Guildford Astronomical Society

Prof Michele Dougherty

Prof Michele DoughertyProf Michele Dougherty

Michele Dougherty is a space physicist who is leading unmanned exploratory missions to Saturn and Jupiter. Amongst other important findings, her work led to the discovery of an atmosphere containing water and hydrocarbons around Saturn’s moon Enceladus — opening up new possibilities in the search for life.

Michele is principal investigator for the magnetometer (MAG) instrument onboard the Cassini spacecraft on its mission to explore Saturn and its neighbourhood. She and her team measured the level and direction of magnetic materials from the atmosphere of Saturn and the moons visited by Cassini. Michele’s innovative use of magnetic field data has therefore had an enormous impact on our understanding of the moons in our Solar System.

Michele was the lead investigator for the European Space Agency’s JUICE spacecraft, scheduled to go into orbit around Jupiter’s largest moon, Ganymede, in 2032, and was recently selected as Principal Investigator for its magnetometer. She received the Royal Society’s 2008 Hughes Medal and a prestigious Research Professorship in 2014, which enables her to focus on her research throughout this important space mission.

DateTalk at GAS meeting
5 May 2016The JUICE spacecraft mission to the Jupiter system.


The European Space Agency mission JUICE (Jupiter Icy moon Explorer), is planned for launch in 2022. Details of the mission will be described, including the payload, planned orbits and the resulting science.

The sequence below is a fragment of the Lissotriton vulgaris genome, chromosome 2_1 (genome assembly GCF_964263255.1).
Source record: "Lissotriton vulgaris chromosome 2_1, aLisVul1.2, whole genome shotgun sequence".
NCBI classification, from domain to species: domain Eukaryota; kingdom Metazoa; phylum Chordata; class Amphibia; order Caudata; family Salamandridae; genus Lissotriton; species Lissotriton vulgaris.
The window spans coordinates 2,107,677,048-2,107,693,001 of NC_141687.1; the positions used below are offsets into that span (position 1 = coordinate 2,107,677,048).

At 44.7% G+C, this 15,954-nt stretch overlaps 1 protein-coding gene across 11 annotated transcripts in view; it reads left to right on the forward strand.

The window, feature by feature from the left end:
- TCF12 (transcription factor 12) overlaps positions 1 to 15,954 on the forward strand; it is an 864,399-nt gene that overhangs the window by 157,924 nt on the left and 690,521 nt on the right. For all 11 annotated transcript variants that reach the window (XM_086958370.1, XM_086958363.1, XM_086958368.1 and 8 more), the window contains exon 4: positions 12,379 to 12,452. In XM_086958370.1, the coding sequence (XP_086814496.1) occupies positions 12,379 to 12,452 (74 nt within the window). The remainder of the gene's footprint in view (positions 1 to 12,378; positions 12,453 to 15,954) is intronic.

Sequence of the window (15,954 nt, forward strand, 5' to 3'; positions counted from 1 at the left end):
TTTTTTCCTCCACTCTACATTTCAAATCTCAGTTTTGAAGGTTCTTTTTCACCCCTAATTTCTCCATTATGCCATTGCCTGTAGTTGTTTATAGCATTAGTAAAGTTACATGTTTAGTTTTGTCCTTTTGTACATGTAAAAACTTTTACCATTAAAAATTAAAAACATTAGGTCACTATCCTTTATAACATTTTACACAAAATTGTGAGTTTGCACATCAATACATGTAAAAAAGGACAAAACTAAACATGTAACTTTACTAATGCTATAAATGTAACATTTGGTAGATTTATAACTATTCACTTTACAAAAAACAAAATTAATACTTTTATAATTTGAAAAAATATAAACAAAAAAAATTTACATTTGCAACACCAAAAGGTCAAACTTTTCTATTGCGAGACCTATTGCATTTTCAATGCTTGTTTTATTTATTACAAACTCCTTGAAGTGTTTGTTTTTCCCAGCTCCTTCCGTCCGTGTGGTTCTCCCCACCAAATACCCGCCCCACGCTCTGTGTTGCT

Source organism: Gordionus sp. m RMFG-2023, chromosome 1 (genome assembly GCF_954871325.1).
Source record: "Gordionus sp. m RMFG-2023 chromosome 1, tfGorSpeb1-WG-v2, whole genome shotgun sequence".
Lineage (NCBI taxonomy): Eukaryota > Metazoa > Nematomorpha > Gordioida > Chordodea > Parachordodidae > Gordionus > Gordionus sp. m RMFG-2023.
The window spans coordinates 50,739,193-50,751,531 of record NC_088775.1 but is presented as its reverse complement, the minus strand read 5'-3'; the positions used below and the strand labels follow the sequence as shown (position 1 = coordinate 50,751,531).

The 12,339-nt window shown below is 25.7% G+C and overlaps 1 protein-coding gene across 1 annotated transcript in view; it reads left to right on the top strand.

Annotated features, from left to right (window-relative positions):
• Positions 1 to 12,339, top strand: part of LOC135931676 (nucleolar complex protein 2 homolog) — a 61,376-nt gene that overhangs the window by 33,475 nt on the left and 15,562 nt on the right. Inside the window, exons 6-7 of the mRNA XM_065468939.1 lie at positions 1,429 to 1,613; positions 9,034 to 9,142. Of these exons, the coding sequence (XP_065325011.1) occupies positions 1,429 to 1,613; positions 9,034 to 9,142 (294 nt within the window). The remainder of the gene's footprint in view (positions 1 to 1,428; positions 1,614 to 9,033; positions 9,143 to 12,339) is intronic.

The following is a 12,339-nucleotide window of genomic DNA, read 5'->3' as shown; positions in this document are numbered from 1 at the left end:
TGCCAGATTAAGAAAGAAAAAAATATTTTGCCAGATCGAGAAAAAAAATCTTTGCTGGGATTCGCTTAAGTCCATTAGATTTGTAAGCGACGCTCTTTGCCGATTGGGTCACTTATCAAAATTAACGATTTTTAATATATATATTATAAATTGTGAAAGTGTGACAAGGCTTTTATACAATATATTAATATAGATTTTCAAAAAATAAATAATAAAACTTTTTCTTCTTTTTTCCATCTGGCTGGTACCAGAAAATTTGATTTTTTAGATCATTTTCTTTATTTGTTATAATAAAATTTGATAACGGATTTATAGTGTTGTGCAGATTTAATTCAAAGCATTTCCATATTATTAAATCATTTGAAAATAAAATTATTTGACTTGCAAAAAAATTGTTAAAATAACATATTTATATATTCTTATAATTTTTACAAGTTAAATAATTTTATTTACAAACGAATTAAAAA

The focus of JUICE is to characterise the conditions that may have led to the emergence of habitable environments among the Jovian icy satellites, with special emphasis on the three ocean-bearing worlds, Ganymede, Europa, and Callisto. Ganymede is identified for detailed investigation since it provides a natural laboratory for analysis of the nature, evolution and potential habitability of icy worlds in general, but also because of the role it plays within the system of Galilean satellites, and its unique magnetic and plasma interactions with the surrounding Jovian environment.

The mission will also focus on characterising the diversity of processes in the Jupiter system which may be required in order to provide a stable environment at Ganymede, Europa and Callisto on geologic time scales. Focused studies of Jupiter’s atmosphere, and magnetosphere and their interaction with the Galilean satellites will further enhance our understanding of the evolution and dynamics of the Jovian system.

See Michele's RAS NAM2016 presentation of this talk here [PPTX: 40.0Mb, Members only].